NGO comments recommended the US government take the position that there is no conservation benefit to taking elephants from the wild to place in zoos. The US government replied it was undecided on what position it would take on the issue. While the assertion that wild elephants in zoos have no conservation value is questionable at best, it is more importantly irrelevant for the purposes of CITES. The Treaty seeks to ensure trade does not pose a detriment to wild populations. If this standard is met, the purpose of the Treaty is fulfilled. At that point, it should be the prerogative of the exporting and importing nations to determine conditions (or lack thereof) of use of the wildlife resources. 

While the US government is currently taking an agnostic stance regarding how CITES should handle the appropriate and acceptable destination issue, it has taken a rigid position in opposing opening and regulating legal international markets for currently banned wildlife and wildlife products. The US government position is there is no conservation benefit to limited regulated trade in these cases.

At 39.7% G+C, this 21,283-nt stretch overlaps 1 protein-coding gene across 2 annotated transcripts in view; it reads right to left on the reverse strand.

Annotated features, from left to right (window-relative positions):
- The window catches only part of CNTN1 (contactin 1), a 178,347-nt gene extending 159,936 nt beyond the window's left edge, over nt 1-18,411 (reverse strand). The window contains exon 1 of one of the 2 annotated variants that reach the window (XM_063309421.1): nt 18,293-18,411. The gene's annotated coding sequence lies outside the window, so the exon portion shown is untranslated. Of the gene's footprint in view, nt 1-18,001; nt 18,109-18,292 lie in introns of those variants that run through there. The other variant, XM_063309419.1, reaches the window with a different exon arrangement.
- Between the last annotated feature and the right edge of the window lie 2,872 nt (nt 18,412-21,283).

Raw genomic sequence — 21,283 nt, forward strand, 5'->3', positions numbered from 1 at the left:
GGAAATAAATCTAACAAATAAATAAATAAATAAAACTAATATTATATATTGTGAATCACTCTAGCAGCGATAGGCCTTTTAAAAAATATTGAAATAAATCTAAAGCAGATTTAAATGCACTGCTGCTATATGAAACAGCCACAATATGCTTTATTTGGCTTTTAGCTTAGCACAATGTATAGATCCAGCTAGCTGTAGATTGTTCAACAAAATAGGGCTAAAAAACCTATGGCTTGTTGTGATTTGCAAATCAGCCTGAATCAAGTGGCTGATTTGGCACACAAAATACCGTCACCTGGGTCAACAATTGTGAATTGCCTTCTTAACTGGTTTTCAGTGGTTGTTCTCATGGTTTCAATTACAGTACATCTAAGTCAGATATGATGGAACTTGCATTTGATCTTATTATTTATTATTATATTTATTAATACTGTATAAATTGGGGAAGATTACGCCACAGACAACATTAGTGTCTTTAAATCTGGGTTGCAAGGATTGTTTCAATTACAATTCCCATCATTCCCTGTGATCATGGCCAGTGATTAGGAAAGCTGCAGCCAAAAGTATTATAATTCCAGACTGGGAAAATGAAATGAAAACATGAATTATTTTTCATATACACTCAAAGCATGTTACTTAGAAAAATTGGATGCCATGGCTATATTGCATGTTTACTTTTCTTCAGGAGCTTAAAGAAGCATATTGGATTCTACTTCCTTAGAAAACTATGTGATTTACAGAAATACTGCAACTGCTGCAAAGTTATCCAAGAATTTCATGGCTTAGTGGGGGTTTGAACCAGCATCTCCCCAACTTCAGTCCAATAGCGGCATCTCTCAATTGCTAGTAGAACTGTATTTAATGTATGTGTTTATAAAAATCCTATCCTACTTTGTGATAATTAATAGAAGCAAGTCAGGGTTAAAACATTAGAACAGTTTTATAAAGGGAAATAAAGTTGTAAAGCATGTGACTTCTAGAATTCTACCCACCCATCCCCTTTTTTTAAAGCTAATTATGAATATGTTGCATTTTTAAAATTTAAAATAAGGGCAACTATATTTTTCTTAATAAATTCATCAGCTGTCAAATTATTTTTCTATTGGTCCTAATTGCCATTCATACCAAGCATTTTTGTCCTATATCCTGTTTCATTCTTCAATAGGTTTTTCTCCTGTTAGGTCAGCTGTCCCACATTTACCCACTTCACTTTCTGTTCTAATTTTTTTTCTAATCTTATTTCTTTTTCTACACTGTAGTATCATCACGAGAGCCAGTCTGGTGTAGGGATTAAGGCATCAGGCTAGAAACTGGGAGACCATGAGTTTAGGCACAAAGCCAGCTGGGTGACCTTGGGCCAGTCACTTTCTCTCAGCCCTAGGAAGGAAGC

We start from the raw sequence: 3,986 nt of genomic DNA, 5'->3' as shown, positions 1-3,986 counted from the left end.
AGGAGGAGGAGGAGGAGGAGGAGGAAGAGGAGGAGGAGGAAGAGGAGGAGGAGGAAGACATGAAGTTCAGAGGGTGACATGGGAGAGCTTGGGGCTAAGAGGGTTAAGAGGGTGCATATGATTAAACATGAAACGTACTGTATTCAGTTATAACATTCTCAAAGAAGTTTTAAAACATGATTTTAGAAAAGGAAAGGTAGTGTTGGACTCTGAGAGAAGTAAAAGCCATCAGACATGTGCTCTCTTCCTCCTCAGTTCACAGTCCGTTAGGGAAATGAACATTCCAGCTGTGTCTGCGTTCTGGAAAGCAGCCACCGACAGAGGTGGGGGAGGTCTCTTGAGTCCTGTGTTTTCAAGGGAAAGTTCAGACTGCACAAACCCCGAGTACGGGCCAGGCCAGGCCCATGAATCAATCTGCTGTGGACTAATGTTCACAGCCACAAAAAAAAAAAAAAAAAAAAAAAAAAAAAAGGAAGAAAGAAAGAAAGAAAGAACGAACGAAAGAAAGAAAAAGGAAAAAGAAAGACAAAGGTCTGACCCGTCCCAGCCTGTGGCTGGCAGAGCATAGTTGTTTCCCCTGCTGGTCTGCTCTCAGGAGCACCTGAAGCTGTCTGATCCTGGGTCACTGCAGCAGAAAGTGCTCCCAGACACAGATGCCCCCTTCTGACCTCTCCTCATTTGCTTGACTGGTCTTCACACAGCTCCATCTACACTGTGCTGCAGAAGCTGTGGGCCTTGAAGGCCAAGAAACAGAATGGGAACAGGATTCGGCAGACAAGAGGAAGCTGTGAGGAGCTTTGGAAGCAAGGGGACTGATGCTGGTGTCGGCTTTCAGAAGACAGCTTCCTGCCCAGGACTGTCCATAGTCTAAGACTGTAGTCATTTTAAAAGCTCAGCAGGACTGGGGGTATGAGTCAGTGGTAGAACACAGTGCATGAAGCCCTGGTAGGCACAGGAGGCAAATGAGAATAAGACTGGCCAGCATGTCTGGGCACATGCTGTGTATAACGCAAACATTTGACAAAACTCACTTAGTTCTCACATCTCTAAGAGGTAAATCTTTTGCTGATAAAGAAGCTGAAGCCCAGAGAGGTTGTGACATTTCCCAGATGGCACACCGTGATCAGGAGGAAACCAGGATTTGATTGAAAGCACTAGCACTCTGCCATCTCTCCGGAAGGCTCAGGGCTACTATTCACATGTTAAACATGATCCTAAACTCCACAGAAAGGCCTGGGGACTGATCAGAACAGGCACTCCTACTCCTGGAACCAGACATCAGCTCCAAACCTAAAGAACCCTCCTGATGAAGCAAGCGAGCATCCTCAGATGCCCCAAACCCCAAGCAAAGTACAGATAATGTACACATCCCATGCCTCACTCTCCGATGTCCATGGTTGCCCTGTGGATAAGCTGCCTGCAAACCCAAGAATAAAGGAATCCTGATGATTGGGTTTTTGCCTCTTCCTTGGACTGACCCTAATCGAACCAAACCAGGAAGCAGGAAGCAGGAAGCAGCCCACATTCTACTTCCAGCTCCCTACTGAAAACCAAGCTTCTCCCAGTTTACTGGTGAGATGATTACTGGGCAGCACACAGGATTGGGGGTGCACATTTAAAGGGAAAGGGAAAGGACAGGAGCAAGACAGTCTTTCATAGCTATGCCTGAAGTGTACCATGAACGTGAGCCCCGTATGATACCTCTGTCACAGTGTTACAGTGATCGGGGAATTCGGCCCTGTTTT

The US government’s position ignores countless examples of regulated legal trade all but eliminating black market trafficking by reducing incentives for poaching. Species ranging from tarantulas to alligators have benefited from implementation of sustainable use policy as opposed to trade bans. Ironically, for many of the currently banned species in question, illegal trade has remained a problem or even increased as scarcity created by the trade bans has pushed prices up and incentivized poaching and trade by black market players. Uplisting the African grey parrot (Psittacus erithacus) from CITES Appendix II to Appendix I and the resulting ban in trade of wild birds resulted in an increase in illegal poaching of the species from the wild. After seahorses (Hippocampus sp.) were listed under CITES, data from India showed an increase in exports even though trading in these species had become a violation of law. Despite the widespread success of sustainable use policy and the numerous failures of restrictive trade bans, the US government continues to double down on a faulty view that may sound good in theory but continually fails in practice.